Today’s Wisdom: “I can amass countless fortunes and yet stand with empty hands.” Craig Lounsbrough
Like most folks I am fascinated by the television shows exploring the living arrangements of hoarders. While I understand there is an element of mental health involved in the most over-the-top cases, the desire to hang on to stuff is shared by many of us.
I also find it a bit odd that if our stash is in our living space it is considered an unhealthy life style, but if it is all in a barn out back it is an interesting hobby. We look with pity on the lady with trails weaving through the stash in her home watching Hoarders but drool over all the cool stuff the guys find in the shed on American Pickers.
I am proud to say that my home will attract neither program. While my wife thinks my work bench and office might be strong candidates for a show titled Unorganized, neither will provide much of substance to my eventual auction.
In rural America, those auctions are a normal part of life. I have been to many, usually coming home with little to nothing. I find them great places for people watching, however. One thing I have noticed is that a lot of folks leave this world with an awful lot of stuff left behind. I can tell most of it they haven’t used in years.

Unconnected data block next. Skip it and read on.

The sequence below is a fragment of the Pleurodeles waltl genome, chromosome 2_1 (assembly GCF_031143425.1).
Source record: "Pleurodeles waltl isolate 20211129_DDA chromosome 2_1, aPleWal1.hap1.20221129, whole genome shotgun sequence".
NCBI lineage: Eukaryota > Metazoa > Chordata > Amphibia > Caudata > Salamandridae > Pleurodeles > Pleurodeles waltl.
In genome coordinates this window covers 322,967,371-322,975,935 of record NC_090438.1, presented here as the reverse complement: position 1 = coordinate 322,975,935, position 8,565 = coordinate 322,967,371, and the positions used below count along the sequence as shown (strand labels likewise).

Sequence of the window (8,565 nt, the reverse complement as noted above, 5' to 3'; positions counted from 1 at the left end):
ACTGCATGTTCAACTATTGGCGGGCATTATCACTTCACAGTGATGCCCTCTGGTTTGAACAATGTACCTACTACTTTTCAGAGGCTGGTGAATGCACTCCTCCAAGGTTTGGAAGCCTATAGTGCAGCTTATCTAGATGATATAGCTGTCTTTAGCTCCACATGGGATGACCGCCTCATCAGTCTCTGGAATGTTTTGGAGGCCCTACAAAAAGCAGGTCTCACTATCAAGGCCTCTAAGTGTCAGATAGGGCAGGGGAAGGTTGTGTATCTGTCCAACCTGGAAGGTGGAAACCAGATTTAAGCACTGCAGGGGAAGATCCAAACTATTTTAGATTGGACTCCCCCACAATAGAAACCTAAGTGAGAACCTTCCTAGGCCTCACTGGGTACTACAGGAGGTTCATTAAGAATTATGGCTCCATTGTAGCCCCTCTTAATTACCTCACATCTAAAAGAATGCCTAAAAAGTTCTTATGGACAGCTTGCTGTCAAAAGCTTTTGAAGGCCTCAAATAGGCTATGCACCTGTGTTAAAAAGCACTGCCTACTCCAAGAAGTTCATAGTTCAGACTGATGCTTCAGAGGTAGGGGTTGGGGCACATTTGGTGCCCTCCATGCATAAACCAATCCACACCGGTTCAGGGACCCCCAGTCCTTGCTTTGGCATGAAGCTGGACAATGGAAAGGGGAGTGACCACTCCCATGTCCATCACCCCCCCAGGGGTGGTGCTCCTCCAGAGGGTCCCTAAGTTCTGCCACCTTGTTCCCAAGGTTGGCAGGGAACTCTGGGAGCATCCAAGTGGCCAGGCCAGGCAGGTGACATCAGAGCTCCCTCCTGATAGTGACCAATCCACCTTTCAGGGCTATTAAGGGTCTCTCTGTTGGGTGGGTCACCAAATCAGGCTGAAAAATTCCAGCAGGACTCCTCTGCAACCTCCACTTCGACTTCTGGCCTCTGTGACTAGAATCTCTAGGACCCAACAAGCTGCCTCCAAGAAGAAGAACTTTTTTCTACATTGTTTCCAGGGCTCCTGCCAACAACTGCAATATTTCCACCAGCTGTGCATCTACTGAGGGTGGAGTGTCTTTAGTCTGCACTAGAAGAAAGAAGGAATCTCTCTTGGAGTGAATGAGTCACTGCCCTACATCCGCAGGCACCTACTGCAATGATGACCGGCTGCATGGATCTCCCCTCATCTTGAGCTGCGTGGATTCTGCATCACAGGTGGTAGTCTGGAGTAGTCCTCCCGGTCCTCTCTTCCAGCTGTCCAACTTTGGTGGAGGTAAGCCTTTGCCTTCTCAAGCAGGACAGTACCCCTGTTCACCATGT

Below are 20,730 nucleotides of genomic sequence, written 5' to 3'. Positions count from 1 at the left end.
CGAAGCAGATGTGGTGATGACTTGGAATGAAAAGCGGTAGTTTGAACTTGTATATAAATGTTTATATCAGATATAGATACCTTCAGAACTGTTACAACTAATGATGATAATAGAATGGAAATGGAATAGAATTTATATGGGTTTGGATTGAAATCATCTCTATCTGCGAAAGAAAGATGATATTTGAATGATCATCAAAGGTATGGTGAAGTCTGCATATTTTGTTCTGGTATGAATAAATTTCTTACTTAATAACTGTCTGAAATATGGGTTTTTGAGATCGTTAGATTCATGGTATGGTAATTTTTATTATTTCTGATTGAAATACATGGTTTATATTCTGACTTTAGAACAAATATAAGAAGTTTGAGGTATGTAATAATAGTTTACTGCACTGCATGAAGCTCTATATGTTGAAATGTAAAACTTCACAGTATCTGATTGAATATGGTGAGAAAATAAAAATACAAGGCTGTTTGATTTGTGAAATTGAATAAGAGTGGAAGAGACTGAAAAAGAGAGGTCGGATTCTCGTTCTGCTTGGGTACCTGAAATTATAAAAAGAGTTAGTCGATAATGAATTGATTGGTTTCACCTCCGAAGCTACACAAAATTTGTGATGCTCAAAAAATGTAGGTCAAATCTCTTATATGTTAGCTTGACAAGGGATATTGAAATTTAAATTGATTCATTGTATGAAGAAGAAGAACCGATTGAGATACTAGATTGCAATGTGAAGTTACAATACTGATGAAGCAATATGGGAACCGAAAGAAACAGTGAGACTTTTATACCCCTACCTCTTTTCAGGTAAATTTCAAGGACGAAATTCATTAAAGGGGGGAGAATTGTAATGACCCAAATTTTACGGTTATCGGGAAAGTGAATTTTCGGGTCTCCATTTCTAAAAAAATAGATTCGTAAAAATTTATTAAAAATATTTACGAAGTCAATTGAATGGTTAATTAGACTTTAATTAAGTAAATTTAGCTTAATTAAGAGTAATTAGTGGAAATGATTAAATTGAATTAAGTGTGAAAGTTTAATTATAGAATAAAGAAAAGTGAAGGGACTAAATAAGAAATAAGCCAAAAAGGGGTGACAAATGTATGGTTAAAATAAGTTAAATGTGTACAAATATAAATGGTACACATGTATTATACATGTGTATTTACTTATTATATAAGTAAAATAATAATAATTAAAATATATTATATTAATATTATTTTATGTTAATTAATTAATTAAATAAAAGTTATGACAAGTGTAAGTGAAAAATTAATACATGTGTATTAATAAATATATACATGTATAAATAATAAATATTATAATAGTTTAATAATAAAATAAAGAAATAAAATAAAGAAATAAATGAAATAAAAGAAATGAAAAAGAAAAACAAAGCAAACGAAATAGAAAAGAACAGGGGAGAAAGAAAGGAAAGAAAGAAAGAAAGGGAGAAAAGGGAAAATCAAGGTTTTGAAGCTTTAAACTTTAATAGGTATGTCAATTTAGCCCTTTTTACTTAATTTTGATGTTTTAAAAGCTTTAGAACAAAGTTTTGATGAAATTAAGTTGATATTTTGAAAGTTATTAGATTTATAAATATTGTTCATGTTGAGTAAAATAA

Perhaps they hung on to it because in some way they felt it was a part of their identity. In fact, one does pick up some of that in observing their tools, toys and accumulations of life. But I have never heard a conversation at an auction or anywhere else about what a great guy or gal this person was because of all of their stuff. That stuff is forgotten by the community by the next day.
What I do recall hearing many of over a lifetime though, are people’s stories. What did they accomplish? Who did they help? How did they fit into their community? Why will we miss them? I doubt it will be because we miss their stuff. I suspect it will be because they had a great story. Perhaps what we should be hoarding are stories.
I’m just sayin.’